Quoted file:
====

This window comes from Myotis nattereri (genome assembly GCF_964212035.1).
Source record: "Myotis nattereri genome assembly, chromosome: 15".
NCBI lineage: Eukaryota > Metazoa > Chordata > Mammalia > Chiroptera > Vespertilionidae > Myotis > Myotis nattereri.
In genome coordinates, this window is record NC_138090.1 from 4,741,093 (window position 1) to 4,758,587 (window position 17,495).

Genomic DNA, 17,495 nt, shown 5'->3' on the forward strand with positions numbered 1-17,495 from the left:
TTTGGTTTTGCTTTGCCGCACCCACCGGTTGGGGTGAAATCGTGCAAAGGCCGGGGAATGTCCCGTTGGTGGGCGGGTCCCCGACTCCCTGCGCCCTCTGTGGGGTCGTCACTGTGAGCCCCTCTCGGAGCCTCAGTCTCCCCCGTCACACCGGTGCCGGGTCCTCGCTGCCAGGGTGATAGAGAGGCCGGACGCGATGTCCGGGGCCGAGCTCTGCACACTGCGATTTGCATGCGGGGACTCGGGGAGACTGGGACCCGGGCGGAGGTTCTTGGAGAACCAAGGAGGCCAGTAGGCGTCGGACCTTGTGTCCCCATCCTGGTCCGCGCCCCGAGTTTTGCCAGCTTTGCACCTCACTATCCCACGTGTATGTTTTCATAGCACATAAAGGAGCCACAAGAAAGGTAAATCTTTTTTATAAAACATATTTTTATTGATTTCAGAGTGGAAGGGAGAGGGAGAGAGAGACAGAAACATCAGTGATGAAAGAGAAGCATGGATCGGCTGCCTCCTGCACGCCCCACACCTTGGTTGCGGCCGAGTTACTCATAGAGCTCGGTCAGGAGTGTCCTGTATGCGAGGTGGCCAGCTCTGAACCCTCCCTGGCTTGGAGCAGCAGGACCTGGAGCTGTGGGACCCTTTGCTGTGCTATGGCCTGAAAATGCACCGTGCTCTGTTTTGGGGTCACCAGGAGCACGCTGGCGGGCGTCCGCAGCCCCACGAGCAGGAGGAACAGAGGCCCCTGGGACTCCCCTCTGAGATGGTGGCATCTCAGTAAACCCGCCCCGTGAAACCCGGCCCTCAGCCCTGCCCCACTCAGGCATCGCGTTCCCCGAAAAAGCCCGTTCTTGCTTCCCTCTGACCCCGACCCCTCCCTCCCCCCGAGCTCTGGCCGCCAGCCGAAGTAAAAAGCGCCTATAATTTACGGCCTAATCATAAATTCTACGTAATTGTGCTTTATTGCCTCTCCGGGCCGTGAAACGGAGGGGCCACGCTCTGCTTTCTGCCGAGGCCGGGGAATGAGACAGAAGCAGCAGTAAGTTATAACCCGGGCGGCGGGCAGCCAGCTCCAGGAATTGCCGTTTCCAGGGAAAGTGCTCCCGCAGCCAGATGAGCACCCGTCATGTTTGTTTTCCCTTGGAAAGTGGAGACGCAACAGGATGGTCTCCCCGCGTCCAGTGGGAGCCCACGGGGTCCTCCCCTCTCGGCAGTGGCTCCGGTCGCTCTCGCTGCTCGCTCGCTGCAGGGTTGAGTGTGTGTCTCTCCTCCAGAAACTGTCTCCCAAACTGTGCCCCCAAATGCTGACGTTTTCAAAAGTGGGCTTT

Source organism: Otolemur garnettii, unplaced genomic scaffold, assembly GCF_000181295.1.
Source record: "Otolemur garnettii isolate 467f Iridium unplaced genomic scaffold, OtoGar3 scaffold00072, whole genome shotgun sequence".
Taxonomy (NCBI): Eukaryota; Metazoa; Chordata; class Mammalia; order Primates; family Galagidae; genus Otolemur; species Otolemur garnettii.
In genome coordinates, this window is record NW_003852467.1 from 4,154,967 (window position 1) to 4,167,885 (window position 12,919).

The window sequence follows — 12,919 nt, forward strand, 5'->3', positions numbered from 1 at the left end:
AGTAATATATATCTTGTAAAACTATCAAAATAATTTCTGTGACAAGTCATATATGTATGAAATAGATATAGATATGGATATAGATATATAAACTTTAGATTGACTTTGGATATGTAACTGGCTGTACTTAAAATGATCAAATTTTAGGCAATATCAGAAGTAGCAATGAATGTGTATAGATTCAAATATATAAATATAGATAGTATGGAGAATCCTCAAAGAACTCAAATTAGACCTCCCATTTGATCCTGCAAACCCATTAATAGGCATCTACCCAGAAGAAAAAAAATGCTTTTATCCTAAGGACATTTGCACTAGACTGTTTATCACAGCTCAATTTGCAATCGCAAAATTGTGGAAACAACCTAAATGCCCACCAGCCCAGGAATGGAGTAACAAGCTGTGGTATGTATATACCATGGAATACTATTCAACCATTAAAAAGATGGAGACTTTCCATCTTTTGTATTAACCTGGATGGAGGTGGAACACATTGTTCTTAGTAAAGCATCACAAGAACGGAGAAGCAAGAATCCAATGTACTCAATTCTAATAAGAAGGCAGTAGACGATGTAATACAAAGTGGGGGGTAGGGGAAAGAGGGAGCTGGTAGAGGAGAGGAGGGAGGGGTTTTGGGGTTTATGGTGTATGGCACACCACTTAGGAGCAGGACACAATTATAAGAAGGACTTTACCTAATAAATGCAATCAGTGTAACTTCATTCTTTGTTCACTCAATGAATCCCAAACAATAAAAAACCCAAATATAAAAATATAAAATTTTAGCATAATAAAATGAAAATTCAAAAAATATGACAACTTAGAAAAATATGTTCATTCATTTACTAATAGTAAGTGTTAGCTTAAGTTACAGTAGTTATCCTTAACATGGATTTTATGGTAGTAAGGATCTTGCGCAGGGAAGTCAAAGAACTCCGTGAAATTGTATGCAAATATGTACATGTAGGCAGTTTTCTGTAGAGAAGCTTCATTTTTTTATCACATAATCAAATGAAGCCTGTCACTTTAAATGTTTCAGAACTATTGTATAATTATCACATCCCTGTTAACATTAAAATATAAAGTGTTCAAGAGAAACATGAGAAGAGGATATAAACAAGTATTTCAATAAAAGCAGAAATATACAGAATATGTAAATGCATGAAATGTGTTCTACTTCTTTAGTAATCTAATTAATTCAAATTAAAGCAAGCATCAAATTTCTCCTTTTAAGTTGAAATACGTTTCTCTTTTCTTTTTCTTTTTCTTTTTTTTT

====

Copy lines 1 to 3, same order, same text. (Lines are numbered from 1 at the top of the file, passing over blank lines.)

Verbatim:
This window comes from Myotis nattereri (genome assembly GCF_964212035.1).
Source record: "Myotis nattereri genome assembly, chromosome: 15".
NCBI lineage: Eukaryota > Metazoa > Chordata > Mammalia > Chiroptera > Vespertilionidae > Myotis > Myotis nattereri.